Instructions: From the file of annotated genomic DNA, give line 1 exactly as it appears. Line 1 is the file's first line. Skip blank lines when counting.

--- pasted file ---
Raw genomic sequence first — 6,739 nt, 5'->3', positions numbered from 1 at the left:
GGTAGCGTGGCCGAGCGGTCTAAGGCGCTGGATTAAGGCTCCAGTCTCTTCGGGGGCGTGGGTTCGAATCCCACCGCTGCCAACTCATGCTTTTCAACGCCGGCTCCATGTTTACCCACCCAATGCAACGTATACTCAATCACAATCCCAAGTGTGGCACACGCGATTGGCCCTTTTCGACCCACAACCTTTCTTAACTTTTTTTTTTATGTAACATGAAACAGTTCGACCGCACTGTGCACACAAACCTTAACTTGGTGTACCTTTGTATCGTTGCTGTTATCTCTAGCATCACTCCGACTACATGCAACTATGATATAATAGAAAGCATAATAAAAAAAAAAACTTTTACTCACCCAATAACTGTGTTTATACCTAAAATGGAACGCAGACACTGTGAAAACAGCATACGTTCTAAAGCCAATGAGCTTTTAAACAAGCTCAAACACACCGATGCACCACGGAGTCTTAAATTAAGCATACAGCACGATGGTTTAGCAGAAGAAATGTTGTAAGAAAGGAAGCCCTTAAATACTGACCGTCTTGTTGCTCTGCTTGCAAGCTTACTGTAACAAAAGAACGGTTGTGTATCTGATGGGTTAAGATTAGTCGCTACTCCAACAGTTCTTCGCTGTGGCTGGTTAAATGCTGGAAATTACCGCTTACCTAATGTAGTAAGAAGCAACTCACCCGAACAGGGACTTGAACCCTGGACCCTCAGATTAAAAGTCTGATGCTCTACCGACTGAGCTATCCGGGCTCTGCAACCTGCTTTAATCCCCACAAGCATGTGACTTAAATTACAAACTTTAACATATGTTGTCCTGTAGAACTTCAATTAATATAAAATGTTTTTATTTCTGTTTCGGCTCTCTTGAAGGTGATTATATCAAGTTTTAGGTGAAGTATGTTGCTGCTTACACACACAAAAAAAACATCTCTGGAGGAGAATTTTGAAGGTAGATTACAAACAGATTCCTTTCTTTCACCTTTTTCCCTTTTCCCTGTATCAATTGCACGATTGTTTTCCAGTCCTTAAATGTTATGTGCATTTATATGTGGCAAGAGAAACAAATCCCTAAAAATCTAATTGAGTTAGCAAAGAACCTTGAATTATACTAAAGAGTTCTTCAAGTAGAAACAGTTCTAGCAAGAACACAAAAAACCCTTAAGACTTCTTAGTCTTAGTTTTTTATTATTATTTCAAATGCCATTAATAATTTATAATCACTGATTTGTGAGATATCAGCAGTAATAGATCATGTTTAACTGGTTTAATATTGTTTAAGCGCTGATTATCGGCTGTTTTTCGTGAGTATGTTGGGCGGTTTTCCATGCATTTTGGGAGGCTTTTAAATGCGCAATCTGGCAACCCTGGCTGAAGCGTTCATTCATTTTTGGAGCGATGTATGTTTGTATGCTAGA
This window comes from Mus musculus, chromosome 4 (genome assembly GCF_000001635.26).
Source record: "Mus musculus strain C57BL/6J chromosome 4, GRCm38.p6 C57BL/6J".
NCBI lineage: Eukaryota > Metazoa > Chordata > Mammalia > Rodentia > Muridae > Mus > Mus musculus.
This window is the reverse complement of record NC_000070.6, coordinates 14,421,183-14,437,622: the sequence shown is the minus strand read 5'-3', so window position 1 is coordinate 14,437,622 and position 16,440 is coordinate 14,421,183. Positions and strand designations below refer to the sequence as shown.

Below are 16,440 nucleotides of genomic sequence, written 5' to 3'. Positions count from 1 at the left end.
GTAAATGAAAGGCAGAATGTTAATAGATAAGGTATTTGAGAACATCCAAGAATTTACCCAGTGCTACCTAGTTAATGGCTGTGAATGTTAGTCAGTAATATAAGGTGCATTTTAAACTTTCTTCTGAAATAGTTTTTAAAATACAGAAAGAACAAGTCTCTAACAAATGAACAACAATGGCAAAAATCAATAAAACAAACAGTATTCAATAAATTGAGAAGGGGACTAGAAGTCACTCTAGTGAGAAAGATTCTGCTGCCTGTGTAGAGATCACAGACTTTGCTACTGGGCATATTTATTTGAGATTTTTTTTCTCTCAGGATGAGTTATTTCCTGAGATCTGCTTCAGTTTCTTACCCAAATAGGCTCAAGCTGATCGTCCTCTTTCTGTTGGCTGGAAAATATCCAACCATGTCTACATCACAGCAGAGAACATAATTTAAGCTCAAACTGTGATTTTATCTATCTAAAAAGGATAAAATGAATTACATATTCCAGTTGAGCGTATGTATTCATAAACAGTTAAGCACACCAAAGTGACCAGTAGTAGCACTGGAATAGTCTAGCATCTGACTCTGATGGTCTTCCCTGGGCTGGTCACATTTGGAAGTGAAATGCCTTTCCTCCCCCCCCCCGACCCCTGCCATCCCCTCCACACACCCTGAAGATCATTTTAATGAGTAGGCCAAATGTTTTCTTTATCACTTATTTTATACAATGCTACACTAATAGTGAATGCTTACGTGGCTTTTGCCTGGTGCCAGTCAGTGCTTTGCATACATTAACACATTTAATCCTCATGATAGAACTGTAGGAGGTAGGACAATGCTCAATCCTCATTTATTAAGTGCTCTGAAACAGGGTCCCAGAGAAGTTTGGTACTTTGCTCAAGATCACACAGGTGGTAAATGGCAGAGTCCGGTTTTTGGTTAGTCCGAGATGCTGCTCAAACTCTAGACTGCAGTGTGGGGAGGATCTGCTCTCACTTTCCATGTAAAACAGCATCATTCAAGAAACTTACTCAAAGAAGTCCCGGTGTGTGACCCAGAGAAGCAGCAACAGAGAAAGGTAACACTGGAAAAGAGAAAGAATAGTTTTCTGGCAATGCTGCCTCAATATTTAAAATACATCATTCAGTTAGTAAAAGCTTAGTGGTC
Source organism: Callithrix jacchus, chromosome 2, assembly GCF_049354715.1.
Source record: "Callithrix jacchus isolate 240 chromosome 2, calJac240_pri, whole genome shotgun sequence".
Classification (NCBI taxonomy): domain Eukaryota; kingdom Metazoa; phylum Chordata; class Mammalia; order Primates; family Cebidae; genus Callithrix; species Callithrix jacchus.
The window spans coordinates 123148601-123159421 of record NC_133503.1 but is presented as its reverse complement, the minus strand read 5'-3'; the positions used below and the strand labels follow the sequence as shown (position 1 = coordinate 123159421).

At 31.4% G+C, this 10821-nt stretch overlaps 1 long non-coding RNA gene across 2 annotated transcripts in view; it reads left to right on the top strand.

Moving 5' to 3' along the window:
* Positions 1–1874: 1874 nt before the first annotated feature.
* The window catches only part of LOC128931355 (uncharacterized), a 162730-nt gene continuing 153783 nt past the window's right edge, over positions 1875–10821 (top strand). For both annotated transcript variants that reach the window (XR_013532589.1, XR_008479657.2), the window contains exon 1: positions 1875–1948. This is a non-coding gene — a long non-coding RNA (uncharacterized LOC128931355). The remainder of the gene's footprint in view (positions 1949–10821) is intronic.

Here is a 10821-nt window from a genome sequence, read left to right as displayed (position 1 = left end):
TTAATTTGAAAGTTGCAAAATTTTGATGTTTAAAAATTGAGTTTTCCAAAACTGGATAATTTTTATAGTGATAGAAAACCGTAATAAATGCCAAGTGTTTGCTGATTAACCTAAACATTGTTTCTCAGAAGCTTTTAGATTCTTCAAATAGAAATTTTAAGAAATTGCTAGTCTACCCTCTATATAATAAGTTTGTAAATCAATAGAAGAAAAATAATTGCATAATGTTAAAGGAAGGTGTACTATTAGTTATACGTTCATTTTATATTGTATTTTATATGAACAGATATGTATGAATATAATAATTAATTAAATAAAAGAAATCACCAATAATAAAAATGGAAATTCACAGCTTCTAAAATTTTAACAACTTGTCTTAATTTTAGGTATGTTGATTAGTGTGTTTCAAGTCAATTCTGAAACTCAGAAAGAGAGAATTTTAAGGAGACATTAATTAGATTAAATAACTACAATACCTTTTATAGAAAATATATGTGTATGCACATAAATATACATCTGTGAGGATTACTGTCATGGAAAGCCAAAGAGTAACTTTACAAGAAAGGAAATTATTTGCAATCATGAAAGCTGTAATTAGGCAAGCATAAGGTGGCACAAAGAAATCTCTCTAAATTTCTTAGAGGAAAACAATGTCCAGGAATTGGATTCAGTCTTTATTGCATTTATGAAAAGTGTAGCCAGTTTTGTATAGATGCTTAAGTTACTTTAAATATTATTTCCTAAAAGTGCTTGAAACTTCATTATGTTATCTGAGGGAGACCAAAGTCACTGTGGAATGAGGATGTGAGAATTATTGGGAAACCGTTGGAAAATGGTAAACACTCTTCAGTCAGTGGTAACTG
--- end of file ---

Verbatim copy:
Raw genomic sequence first — 6,739 nt, 5'->3', positions numbered from 1 at the left: